US senators to introduce tougher Russia sanctions bill

We ‘must make it abundantly clear that we will defend our nation and not waver,’ senators Graham, Menendez say
WASHINGTON: A pair of senior senators are prepping bipartisan legislation that would ramp up U.S. pressure on Russia, including bolstering sanctions on Moscow.
Senators Lindsey Graham and Bob Menendez are fleshing out the details of the legislation, which would increase sanctions on Russia’s energy and financial sectors, its sovereign debt and oligarchs and other individuals who wield political clout in the country.
“We are fully committed to ensuring Congress maintains an active role in both confronting Russian aggression and ensuring that the Executive Branch takes the necessary steps to protect the U.S. and our allies,” the senators said in a joint statement released Tuesday.
“Just as Vladimir Putin has made clear his intention to challenge American power, influence, and security interests at home and abroad, the United States must make it abundantly clear that we will defend our nation and not waver in our rejection of his effort to erode western democracy as a strategic imperative for Russia’s future,” they added, referring to the Russian president.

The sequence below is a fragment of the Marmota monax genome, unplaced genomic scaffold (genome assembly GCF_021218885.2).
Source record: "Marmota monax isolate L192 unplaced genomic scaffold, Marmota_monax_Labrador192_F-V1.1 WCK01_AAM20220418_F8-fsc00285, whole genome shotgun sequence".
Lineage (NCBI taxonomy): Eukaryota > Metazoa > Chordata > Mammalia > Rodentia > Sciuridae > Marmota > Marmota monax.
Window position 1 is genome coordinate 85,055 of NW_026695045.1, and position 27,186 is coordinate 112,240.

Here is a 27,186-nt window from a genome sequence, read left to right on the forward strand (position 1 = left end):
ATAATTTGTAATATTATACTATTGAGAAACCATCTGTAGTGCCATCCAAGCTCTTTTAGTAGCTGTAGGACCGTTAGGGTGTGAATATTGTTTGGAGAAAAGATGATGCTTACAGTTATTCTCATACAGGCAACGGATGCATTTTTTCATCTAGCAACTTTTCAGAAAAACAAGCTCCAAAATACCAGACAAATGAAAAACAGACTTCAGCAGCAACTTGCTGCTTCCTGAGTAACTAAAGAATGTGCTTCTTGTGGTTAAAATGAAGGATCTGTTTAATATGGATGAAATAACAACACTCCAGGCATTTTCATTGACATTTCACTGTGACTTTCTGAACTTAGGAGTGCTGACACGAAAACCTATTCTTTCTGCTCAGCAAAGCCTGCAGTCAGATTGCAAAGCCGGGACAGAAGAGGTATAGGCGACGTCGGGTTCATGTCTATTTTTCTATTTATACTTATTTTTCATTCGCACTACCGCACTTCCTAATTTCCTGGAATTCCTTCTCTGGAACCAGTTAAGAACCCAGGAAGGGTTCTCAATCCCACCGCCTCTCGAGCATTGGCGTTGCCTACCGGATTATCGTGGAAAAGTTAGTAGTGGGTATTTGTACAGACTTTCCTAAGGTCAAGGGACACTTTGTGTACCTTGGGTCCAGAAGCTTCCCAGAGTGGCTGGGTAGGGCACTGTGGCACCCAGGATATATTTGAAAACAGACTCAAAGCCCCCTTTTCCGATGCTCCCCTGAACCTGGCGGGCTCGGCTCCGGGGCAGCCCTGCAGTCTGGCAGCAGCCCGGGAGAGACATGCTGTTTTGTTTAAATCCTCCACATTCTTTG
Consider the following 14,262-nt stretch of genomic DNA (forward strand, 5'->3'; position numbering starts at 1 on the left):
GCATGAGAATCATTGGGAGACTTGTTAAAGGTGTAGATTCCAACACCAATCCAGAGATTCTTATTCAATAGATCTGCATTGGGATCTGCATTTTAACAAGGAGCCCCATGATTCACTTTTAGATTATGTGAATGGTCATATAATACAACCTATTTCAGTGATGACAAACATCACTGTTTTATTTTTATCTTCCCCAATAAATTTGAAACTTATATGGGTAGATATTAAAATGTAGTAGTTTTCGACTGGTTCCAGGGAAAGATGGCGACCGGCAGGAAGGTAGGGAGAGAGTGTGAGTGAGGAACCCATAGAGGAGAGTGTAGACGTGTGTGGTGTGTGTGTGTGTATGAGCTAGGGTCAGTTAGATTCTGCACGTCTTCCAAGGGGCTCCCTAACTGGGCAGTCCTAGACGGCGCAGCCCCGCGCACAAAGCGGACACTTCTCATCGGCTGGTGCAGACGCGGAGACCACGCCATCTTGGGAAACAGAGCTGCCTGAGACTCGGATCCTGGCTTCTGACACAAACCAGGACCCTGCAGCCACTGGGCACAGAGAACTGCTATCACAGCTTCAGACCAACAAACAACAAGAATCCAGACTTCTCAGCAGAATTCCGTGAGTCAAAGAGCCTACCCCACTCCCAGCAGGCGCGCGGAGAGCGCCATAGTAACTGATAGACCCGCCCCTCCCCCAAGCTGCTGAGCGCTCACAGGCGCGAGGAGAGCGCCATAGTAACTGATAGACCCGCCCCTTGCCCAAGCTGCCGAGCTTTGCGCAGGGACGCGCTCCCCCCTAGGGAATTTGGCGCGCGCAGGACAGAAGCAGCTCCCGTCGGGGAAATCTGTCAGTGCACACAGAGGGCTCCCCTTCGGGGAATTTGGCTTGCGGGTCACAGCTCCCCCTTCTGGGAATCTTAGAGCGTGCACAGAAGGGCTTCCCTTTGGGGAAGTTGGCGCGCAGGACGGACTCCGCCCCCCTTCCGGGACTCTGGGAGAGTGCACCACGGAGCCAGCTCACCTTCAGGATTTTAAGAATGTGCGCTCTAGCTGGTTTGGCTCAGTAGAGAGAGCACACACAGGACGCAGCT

In addition to placing sectoral sanctions on Russia’s cyber actors, the legislation would further require the Senate to sign off on any U.S. exit from NATO, amid bipartisan criticism of President Donald Trump’s commitment to the transatlantic alliance.
It is unclear when the legislation will be introduced.
Trump came under widespread criticism following his handling of a summit with NATO’s leaders and his meeting last week with Putin.
The U.S. intelligence community determined in January 2017 that Russia sought to interfere in the 2016 presidential election in a bid to undercut Democratic nominee Hillary Clinton.
Trump appeared to back Putin’s denials of any role in the effort during their meeting before reneging on his comments after he returned to Washington.
Putin acknowledged at the summit that he favored the then-Republican nominee because Trump “was the one who wanted to normalize relations with Russia,” but has consistently maintained the Kremlin had no part in interfering in the election.
Lawmakers on Capitol Hill have been seeking to respond to the alleged effort, and the Graham-Menendez prospective legislation is part of the campaign.
Secretary of State Mike Pompeo is expected to be questioned Wednesday during testimony on the U.S. response as well as Trump’s meeting with Putin.–AA

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